I have taken some photos of affected plants in early September for better explanation…..wonder if you would be happy to guide me highlighting what I could do to improve the condition of the stock?

    Many thanks and I am happy to hear from any other person if Paul can’t assist me directly.

    Kindest regards

  12. Good day, Going through the list of companion plants it seems to be a rather comprehensive list. The fact that a Wallnut tree has a allelopathic effect on many species makes me wonder how allelopathic the Wallnut realy is if so many species can accompany a wallnut. Unfortunately I do not have the time to do these experiments.
    The list above have many species printed in black and fewer in green, what would the difference be?
    Best to all the permies!

  13. Dude I can’t believe how much great information you are leaving up here. Your contribution to Permaculture learning is huge! Thanks so much.

  14. Hi Paul,
    Thank you for this information about the walnut tree. I am in Portugal for a while and the neighbours tree has cast it’s yield into this garden, so I have now potted up 10 saplings before the summer sun kills them off. If this huge tree of next door is a cultivar will these saplings ever produce any walnuts? Also how many different types of walnut tree are there ? and is it easy to tell the difference?
    Again many thanks for your article.

  15. We have 3 regular size walnut trees and 1 very large walnut that produces jumbo walnuts. There are so many and would require a staff/team to harvest them all. I would have to say close to 400 lbs 😰🥵. My husband and I are up to our neck in walnuts right now. Should I sell them? I don’t know what to do with them all.

  16. It’s a damn detailed article about walnuts from A to Z. I enjoyed reading each and every line of what you wrote. Thank you so much. In the town I grew up we had huge walnut trees that were over 40-50 years old. Today these types of walnuts are not popular and not in demand anymore. More preferably ones are short ones, easy to grow and fast to harvest.

  17. Hi Paul, I am thinking to plant a Bio orchard of wallnuts. What is the size of the cannopy for an adult wallnut tree without prunning?

    Thanks in advance

  18. Hi please can you help me to help my 7 year old walnut tree. Should it go or can it stay??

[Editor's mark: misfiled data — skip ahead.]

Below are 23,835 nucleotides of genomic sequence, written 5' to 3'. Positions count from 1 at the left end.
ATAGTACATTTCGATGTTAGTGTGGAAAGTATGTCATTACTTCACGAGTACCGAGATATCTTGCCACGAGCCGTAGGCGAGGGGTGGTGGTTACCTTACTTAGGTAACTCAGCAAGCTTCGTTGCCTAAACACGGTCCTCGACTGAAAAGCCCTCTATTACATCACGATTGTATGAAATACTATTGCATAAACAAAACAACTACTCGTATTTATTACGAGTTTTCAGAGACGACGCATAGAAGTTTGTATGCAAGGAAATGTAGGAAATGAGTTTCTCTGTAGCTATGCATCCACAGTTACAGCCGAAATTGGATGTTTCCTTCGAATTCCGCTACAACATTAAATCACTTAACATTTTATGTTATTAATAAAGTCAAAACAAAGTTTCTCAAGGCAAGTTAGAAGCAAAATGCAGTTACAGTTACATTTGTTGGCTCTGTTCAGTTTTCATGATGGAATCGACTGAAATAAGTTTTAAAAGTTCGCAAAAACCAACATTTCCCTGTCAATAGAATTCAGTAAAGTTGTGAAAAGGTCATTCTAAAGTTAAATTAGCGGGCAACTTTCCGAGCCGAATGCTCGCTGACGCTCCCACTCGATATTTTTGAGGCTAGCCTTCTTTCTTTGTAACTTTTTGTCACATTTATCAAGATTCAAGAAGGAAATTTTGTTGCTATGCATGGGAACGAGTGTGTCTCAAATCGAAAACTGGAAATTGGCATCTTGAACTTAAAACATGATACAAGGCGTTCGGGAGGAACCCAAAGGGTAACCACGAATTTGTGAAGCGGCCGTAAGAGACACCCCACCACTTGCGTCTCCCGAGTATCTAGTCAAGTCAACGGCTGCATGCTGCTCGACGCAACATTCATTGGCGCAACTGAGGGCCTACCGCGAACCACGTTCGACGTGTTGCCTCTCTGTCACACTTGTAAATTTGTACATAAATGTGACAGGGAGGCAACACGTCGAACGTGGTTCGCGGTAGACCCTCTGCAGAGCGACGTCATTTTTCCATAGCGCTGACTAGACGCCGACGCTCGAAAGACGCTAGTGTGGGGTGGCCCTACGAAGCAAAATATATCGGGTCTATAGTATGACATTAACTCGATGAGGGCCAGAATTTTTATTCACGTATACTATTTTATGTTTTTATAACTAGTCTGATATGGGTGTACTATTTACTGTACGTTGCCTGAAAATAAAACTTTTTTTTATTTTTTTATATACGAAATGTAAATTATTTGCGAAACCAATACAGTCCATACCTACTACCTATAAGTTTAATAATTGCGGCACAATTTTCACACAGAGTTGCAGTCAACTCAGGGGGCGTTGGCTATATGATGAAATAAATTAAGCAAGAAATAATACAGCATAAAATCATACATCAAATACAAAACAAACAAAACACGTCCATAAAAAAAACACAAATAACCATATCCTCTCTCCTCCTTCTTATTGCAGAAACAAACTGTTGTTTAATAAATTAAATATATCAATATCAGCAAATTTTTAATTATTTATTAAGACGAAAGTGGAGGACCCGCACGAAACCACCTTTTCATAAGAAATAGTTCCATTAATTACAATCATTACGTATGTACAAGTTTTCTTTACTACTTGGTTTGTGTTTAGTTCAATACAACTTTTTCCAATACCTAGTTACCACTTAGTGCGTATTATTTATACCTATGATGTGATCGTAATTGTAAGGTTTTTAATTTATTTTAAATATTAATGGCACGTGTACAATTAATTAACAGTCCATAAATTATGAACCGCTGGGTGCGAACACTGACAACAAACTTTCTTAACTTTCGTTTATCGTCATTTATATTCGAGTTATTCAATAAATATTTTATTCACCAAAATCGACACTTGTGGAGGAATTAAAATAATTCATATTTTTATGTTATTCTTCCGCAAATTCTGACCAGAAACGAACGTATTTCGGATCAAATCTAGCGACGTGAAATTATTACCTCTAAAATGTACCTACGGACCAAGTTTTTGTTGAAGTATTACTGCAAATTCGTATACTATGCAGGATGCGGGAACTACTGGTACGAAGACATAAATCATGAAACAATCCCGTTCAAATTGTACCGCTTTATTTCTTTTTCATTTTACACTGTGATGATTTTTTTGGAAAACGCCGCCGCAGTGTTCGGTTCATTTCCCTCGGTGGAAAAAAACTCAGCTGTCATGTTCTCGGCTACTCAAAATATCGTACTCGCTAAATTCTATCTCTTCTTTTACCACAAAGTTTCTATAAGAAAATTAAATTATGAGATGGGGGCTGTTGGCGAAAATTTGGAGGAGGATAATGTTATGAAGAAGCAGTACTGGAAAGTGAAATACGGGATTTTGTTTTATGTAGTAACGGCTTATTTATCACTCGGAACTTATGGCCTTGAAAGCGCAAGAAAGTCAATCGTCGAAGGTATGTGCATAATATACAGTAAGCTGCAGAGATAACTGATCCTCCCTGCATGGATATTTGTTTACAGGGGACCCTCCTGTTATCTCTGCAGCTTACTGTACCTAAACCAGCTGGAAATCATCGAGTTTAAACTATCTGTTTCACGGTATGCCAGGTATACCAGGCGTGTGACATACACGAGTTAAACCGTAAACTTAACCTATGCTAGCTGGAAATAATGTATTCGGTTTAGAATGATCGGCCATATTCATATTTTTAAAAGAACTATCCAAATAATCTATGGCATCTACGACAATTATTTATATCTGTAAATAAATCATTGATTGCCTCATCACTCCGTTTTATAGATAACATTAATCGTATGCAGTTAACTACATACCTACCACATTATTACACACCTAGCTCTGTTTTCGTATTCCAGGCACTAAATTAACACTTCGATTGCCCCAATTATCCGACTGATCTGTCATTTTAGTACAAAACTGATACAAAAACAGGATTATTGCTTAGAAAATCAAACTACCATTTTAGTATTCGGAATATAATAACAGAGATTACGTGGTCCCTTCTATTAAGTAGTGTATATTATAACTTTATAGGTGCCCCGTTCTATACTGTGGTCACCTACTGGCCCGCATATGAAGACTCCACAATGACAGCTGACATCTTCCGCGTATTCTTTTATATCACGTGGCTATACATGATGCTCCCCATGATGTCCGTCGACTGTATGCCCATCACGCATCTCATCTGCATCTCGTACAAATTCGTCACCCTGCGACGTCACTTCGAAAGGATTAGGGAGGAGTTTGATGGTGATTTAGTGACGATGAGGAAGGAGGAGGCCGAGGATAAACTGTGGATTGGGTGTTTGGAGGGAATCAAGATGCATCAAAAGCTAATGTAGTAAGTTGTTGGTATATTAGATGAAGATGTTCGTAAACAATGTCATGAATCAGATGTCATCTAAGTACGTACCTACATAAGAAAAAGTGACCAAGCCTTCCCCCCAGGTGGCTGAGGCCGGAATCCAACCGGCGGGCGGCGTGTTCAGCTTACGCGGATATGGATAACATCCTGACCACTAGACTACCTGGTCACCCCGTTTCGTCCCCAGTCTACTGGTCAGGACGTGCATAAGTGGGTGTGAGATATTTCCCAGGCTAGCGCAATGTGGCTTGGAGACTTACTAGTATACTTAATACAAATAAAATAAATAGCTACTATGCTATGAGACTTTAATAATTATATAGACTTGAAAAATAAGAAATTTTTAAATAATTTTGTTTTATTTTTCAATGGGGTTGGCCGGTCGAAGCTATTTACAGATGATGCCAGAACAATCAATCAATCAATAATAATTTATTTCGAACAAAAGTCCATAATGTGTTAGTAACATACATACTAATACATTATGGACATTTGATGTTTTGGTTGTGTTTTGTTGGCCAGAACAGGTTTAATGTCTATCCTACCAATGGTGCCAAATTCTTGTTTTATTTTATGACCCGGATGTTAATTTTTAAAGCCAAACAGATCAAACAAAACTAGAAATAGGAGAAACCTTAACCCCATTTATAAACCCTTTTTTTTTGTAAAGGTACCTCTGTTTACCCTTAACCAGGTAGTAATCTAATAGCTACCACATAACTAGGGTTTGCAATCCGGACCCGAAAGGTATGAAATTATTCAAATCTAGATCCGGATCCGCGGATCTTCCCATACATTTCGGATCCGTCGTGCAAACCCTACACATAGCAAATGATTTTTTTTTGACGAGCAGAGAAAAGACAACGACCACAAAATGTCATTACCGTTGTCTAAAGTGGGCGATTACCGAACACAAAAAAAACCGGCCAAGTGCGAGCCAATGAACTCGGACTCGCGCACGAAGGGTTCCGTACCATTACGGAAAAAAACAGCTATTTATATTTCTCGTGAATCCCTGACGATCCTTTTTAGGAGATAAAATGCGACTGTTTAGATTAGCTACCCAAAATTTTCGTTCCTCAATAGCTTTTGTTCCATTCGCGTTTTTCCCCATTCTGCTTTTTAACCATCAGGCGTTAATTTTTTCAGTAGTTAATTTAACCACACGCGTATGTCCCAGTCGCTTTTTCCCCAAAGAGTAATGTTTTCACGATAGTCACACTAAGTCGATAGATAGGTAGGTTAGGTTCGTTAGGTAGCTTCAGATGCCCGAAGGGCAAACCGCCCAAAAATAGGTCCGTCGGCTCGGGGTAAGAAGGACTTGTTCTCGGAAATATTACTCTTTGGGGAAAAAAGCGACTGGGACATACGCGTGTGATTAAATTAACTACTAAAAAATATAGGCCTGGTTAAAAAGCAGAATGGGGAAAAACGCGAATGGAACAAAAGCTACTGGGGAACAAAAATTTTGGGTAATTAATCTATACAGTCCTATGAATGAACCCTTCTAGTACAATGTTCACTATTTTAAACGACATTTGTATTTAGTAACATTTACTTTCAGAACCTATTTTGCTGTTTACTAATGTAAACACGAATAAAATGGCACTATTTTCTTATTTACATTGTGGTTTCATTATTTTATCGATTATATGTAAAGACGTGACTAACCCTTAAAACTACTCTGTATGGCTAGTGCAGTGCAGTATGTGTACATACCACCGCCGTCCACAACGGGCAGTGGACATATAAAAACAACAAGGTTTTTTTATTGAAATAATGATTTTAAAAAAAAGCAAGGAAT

it is being blamed for spreading its roots under our patio and now we have a broken water pipe (flooding the pump house to the pool, Loads of money)
    We have been advised to take the tree out by some but told to keep it by others . I dont know what to do for the best.

  19. Many thanks for all this precious information and congratulations on your project!

    I have taken on (without asking permission) a one-woman project of saving the trees along 2 km of public bike path in France that are being smothered by huge, old-growth wild clematis aka Traveller’s Joy. Among the saved trees are five full-grown walnut trees, but I have never seen them with any fruit to speak of. I am now hopeful, having read your article, that freeing them from vines that inhibit sun and pollination, may help them be more productive.

  20. You can read about plenteous english walnut in North Ukraine/Kharkov City on blog Shugin Leonid: “Бокоплідні горіхи Шугіна” (find in G-le search). From 2007 year this varieties participate in state program of industrial plantations of low-growing walnuts

  21. Thank you for taking the time and care to produce this article. A great help.
    I moved from the UK to Nova Scotia Canada and have 20 acres to play on. I’m planting two juglans regia in the same area. I am or have already planted or am now planting black walnut, heartnut, pecan, a little grove of hazelnut fruit trees and white and red oak. Though it takes time to rice out the ground flesh of the acorn the final flour is high in nutrition and easy to store its a must, it’s said by some to have contributed to up to 60% of the winter diet of some First Nation tribes in North America. Along with growing a variety of medicinal mushrooms.
    Thanks again!